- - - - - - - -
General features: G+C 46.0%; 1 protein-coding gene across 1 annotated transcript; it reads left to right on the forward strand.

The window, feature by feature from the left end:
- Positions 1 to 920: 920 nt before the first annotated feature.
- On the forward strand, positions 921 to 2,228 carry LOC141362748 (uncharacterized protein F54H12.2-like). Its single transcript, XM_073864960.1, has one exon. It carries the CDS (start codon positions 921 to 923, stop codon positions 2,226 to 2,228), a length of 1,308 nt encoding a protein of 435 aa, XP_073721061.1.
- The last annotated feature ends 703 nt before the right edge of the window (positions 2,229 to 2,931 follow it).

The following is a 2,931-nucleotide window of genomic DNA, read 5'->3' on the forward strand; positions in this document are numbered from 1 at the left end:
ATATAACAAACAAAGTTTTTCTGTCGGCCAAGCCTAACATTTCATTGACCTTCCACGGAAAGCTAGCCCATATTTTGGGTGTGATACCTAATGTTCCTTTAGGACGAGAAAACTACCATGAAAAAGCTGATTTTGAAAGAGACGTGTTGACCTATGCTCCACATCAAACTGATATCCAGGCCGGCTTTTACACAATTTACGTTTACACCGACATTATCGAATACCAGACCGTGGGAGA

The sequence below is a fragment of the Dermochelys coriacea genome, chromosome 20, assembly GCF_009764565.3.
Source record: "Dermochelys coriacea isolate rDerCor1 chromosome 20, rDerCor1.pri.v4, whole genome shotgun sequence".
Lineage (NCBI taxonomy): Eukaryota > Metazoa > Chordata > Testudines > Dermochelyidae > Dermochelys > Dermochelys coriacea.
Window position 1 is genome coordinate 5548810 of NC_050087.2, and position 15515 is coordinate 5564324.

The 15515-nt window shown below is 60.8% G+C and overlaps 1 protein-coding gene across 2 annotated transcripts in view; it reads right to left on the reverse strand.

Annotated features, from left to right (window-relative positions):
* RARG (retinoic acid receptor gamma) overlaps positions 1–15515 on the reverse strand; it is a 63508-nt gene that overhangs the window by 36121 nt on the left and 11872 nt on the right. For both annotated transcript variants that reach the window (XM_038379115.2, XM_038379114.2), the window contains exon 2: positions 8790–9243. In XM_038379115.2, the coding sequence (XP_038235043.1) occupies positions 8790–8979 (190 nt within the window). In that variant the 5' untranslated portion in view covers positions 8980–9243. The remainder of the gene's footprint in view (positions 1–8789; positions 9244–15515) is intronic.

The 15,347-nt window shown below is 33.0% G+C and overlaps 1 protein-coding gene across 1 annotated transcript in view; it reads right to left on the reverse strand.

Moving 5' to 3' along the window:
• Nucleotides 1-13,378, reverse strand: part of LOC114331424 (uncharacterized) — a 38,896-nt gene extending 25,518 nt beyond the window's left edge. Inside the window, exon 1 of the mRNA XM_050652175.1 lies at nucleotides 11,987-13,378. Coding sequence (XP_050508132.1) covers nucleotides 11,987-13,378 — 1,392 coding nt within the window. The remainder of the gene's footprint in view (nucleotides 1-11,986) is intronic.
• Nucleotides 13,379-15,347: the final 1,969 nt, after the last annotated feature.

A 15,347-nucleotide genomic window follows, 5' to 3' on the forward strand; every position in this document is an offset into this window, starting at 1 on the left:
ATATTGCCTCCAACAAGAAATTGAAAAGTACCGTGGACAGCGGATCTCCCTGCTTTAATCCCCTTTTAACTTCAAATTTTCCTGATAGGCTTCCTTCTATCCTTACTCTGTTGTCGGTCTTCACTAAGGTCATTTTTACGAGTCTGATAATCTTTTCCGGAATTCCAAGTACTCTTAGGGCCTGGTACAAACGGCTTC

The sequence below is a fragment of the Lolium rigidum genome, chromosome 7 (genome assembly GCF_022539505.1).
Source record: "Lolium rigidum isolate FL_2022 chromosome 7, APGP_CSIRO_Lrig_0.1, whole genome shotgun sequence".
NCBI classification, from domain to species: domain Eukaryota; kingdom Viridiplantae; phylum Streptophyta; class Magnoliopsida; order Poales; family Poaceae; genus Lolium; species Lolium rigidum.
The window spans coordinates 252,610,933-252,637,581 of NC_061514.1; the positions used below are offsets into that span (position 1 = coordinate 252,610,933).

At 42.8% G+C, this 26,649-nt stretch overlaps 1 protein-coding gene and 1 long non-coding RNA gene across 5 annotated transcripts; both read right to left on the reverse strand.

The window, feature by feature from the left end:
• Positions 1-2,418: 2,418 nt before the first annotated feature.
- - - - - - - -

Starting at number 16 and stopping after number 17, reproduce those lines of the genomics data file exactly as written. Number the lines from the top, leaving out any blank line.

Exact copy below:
Moving 5' to 3' along the window:
• Nucleotides 1-13,378, reverse strand: part of LOC114331424 (uncharacterized) — a 38,896-nt gene extending 25,518 nt beyond the window's left edge. Inside the window, exon 1 of the mRNA XM_050652175.1 lies at nucleotides 11,987-13,378. Coding sequence (XP_050508132.1) covers nucleotides 11,987-13,378 — 1,392 coding nt within the window. The remainder of the gene's footprint in view (nucleotides 1-11,986) is intronic.